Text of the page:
Bridgeport, Chinatown & McKinley Park


Tougher Penalties For Gun Offenders Gets Rauner's OK

June 23, 2017 4:14pm | Updated June 26, 2017 8:26am
Gov. Bruce Rauner Friday signed a bill designed to toughen penalties for those convicted of multiple gun crimes.
View Full Caption
Facebook/Gov. Bruce Rauner

THE LOOP — Gov. Bruce Rauner Friday signed a bill designed to toughen penalties for those convicted of multiple gun crimes, a measure backed by Chicago Police Supt. Eddie Johnson and Mayor Rahm Emanuel as a way to reduce the surge of violence on Chicago's South and West sides.

Johnson, who traveled to Springfield to be part of the ceremony 24 hours after the legislation became embroiled in the fight between the mayor and governor over the sale of Thompson Center, said the bill should put repeat gun offenders on notice that they will go to prison.

“This legislation provides new tools for law enforcement and the courts to take on violent crime, while providing a second chance for non-violent, first time offenders,” Rauner said. “This shows what is possible when leaders at all levels of government work together, and across party lines, to address the challenges facing our cities and state. It took several months of hard work, compromise and bipartisan cooperation — but together, we got it done.”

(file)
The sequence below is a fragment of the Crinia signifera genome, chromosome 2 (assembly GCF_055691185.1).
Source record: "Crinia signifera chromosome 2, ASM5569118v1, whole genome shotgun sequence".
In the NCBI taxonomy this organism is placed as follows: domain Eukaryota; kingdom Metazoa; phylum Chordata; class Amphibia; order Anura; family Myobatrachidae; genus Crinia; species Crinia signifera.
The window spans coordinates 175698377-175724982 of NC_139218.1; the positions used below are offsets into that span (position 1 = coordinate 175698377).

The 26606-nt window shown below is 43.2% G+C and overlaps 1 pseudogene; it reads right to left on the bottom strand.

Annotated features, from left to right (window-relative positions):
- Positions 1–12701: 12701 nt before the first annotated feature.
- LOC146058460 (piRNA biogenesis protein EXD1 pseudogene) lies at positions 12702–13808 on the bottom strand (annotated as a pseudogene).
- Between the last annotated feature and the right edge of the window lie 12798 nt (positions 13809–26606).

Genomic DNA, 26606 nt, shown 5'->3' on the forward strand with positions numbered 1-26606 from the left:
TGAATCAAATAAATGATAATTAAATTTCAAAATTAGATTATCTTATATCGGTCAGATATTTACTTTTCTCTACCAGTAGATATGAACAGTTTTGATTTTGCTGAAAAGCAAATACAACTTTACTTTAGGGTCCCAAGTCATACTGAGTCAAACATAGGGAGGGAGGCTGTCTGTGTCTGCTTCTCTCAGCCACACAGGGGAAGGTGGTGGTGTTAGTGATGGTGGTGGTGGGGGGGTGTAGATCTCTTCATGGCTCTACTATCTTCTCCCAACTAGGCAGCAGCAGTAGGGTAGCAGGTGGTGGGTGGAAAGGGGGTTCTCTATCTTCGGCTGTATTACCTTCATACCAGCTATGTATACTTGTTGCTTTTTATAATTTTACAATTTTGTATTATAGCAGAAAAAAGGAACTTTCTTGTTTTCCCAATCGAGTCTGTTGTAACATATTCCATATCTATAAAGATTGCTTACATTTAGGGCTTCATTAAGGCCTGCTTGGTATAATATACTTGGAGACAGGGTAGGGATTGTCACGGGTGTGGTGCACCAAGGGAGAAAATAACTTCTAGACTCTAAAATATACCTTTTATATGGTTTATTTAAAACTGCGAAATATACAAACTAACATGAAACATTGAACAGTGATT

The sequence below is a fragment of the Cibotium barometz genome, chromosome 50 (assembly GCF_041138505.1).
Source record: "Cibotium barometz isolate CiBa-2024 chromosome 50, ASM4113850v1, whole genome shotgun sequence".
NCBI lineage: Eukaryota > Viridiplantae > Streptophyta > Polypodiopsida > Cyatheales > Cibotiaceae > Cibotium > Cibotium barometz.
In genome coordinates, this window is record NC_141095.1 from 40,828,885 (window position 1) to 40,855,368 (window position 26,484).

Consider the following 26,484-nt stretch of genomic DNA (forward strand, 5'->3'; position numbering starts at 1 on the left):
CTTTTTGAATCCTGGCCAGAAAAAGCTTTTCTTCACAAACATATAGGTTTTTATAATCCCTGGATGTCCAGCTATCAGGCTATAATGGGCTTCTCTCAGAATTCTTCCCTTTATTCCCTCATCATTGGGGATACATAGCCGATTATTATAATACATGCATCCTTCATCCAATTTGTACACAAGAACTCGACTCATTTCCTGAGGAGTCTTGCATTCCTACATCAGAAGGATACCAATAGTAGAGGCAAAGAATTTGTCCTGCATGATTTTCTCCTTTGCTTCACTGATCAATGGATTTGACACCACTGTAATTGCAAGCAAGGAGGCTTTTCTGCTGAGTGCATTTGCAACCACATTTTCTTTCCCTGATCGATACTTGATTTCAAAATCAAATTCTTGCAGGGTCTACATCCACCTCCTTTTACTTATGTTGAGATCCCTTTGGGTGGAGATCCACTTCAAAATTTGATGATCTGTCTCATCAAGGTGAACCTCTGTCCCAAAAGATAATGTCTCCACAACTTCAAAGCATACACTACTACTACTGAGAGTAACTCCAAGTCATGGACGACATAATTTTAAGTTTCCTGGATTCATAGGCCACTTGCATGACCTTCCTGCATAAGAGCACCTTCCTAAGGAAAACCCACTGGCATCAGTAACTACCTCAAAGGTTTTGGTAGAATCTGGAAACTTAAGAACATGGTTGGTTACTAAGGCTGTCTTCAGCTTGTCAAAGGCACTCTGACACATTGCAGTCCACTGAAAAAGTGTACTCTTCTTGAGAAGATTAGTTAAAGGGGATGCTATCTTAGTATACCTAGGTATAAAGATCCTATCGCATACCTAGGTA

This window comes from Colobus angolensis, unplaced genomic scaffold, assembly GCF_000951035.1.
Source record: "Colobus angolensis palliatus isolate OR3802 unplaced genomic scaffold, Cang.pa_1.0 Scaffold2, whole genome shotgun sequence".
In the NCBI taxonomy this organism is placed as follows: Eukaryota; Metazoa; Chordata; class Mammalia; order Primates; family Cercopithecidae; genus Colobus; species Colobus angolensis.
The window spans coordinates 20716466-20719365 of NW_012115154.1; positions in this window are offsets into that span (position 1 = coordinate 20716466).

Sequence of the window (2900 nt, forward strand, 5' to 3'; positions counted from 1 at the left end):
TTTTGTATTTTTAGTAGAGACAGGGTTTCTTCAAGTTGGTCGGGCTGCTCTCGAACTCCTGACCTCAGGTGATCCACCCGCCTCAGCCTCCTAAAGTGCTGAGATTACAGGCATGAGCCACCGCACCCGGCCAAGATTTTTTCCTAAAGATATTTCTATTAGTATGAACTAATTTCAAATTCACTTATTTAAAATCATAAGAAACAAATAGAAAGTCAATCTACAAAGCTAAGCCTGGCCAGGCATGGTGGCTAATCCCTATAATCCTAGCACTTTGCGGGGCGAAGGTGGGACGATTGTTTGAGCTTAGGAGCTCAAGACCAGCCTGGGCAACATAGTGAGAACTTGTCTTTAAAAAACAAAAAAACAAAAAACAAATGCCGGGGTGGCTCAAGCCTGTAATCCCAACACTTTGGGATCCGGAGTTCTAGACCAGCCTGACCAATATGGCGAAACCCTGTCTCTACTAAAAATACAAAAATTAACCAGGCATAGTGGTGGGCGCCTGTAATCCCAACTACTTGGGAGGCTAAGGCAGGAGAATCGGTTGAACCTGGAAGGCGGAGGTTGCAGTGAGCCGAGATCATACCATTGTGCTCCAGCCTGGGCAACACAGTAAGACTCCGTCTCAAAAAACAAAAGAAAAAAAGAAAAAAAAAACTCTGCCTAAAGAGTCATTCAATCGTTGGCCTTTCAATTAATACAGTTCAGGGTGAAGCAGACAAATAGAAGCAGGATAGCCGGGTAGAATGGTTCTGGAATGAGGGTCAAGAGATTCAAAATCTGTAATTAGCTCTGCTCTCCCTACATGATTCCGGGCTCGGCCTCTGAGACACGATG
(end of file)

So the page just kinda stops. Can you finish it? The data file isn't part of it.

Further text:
In a statement, Emanuel thanked Rauner for signing the bill, adding that "public safety is everyone’s responsibility, and this law will help make neighborhoods across Illinois stronger, safer and more secure.”

The bill instructs judges to sentence some repeat gun felons to at least seven years and as many as 14 years. Judges who decline to follow that recommendation would have to explain their reasoning.

The measure won the governor's support after provisions that would have reduced penalties for some drug crimes were removed from the bill.

Chicago Urban League President Shari Runner opposed the law, saying it would contribute to jail overcrowding and waste taxpayer funds.

More than 90 percent of the people murdered in Chicago during 2016 were slain with a gun.

Johnson personally lobbied lawmakers to pass the bill, traveling to Springfield to testify about it and assuring lawmakers he was confident it would help officers turn the tide of violence that has shown no sign slowing after last year's spike.